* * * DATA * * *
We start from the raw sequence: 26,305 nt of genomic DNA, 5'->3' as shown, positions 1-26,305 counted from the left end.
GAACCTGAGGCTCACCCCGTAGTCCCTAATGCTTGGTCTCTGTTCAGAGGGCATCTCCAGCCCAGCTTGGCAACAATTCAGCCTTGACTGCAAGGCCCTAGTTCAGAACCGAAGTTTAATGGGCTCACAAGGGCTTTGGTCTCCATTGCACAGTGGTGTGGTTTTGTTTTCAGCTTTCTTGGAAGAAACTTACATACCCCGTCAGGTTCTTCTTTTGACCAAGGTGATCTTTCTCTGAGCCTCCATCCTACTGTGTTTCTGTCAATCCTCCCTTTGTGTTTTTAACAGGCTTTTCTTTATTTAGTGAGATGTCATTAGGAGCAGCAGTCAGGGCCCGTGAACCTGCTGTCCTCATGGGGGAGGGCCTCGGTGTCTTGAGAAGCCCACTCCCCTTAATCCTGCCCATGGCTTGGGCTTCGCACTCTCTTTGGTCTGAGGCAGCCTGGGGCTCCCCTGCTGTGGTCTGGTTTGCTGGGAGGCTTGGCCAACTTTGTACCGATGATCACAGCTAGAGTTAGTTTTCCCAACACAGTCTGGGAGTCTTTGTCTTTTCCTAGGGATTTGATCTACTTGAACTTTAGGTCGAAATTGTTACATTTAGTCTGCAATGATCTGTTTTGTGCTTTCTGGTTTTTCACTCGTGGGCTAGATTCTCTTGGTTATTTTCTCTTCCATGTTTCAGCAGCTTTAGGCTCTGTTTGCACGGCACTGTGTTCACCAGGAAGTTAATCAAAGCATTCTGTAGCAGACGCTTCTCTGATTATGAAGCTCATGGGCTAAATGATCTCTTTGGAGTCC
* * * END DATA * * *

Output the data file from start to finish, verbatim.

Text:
We start from the raw sequence: 26,305 nt of genomic DNA, 5'->3' as shown, positions 1-26,305 counted from the left end.
GAACCTGAGGCTCACCCCGTAGTCCCTAATGCTTGGTCTCTGTTCAGAGGGCATCTCCAGCCCAGCTTGGCAACAATTCAGCCTTGACTGCAAGGCCCTAGTTCAGAACCGAAGTTTAATGGGCTCACAAGGGCTTTGGTCTCCATTGCACAGTGGTGTGGTTTTGTTTTCAGCTTTCTTGGAAGAAACTTACATACCCCGTCAGGTTCTTCTTTTGACCAAGGTGATCTTTCTCTGAGCCTCCATCCTACTGTGTTTCTGTCAATCCTCCCTTTGTGTTTTTAACAGGCTTTTCTTTATTTAGTGAGATGTCATTAGGAGCAGCAGTCAGGGCCCGTGAACCTGCTGTCCTCATGGGGGAGGGCCTCGGTGTCTTGAGAAGCCCACTCCCCTTAATCCTGCCCATGGCTTGGGCTTCGCACTCTCTTTGGTCTGAGGCAGCCTGGGGCTCCCCTGCTGTGGTCTGGTTTGCTGGGAGGCTTGGCCAACTTTGTACCGATGATCACAGCTAGAGTTAGTTTTCCCAACACAGTCTGGGAGTCTTTGTCTTTTCCTAGGGATTTGATCTACTTGAACTTTAGGTCGAAATTGTTACATTTAGTCTGCAATGATCTGTTTTGTGCTTTCTGGTTTTTCACTCGTGGGCTAGATTCTCTTGGTTATTTTCTCTTCCATGTTTCAGCAGCTTTAGGCTCTGTTTGCACGGCACTGTGTTCACCAGGAAGTTAATCAAAGCATTCTGTAGCAGACGCTTCTCTGATTATGAAGCTCATGGGCTAAATGATCTCTTTGGAGTCC